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The 13th World Conference on Tobacco OR Health
Building capacity for a tobacco-free world
July 12-15, 2006, Washington, DC, USA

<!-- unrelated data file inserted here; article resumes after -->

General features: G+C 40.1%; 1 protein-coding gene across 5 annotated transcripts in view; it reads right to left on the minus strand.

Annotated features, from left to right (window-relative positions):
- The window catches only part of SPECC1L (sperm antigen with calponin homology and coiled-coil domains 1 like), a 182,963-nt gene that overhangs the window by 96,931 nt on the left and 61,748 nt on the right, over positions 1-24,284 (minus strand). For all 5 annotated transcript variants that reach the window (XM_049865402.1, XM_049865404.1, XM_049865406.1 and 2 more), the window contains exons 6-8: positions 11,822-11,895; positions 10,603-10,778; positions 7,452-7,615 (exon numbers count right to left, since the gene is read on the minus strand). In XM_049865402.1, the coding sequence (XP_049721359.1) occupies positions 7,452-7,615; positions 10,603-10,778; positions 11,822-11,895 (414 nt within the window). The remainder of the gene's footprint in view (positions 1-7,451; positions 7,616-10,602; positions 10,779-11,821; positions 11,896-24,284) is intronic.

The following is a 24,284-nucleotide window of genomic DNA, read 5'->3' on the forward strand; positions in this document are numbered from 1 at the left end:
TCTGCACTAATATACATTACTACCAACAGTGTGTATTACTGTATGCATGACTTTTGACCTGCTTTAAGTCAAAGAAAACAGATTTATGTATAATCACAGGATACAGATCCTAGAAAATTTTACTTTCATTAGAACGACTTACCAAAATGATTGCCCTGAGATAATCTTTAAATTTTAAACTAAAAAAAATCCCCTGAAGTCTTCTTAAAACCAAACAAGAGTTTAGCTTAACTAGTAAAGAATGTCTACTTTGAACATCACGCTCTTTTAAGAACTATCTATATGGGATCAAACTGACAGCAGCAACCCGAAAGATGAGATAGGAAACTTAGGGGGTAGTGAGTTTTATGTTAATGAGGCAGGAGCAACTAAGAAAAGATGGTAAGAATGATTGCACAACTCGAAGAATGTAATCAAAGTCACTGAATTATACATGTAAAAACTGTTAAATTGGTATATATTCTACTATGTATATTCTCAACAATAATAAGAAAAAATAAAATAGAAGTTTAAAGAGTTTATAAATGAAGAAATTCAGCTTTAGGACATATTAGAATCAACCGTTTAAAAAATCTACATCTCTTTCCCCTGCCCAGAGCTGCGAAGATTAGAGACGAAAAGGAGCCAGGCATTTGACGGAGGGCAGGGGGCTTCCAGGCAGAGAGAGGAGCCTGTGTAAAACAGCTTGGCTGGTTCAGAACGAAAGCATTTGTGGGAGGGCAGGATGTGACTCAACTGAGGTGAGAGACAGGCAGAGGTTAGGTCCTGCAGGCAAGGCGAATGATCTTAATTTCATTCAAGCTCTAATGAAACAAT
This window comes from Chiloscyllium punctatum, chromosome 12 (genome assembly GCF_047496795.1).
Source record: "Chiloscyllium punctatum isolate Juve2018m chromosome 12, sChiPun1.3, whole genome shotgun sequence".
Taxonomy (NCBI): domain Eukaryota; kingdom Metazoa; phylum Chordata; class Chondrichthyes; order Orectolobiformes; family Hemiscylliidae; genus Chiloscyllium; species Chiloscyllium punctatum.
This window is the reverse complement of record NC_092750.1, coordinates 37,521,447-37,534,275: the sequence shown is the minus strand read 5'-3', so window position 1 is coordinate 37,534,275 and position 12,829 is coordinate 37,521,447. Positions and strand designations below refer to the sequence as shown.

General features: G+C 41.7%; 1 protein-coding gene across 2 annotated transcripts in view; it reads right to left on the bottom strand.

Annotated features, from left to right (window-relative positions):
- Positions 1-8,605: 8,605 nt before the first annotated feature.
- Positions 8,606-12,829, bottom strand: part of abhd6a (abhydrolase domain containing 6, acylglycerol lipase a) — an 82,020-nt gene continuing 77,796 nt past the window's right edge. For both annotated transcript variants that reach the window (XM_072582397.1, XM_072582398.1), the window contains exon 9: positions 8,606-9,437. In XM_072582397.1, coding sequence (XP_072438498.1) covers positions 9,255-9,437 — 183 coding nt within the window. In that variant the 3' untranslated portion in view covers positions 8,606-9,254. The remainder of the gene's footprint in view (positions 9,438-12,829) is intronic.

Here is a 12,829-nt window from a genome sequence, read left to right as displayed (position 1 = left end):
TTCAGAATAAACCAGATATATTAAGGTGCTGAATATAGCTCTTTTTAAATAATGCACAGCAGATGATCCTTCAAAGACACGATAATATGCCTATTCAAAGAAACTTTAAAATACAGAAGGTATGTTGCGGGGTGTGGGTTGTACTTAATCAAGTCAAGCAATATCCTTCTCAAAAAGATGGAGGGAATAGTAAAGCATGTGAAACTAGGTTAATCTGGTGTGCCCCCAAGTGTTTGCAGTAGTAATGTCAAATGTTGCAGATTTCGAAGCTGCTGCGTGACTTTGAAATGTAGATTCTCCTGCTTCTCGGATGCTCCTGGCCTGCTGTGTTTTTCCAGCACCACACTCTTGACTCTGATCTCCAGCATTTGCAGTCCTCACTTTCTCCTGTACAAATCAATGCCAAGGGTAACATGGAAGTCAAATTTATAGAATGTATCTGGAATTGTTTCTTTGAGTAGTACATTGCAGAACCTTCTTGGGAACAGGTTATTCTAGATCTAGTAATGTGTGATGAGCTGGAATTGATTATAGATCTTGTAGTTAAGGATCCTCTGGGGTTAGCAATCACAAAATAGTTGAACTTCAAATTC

Objective: The aim of this study was to evaluate the perceptions and responding actions of factory workers toward the labels. Design; A qualitative and quantitative research approach was employed to conduct triangulation of the multidimensional descriptive study. Survey questionnaires were distributed to 1625 factory employees working in 4 regions of Thailand by March 2005. 52 workers from 22 factories were also interviewed in-depth. Results; The study revealed that 95.5% of the respondents felt the labels “lung cancer caused by cigarette smoking” was the most effective (36%). Although, 2.5% quitting smoking after reading the labels, 60.6% of them agreed that the labels prompted them to understand the harm of tobacco. Early onset smoking was significantly associated with smoking cessation, and relapse. The qualitative data supported that the labels were not attractive but useful in terms of stimulating and reminding smokers on the harmfulness of smoking. Half of those surveyed hesitated to smoke and increased their thinking about quitting smoking. Moreover, it was shown that there is gradual change of values concerning the nonsmoker's right to nonsmoking environments and the alienation of the smoker. Conclusion: The labels on cigarette packages are leading to new values of health in the workforce in Thailand. As young starters tend to infrequently quit smoking, there should be increased targeting of these workers by having the labels continued through mandatory smoking laws. Moreover, developing the labels by making them more attractive, more powerful, more easily understood and tangible is recommended for illiterate and young workers.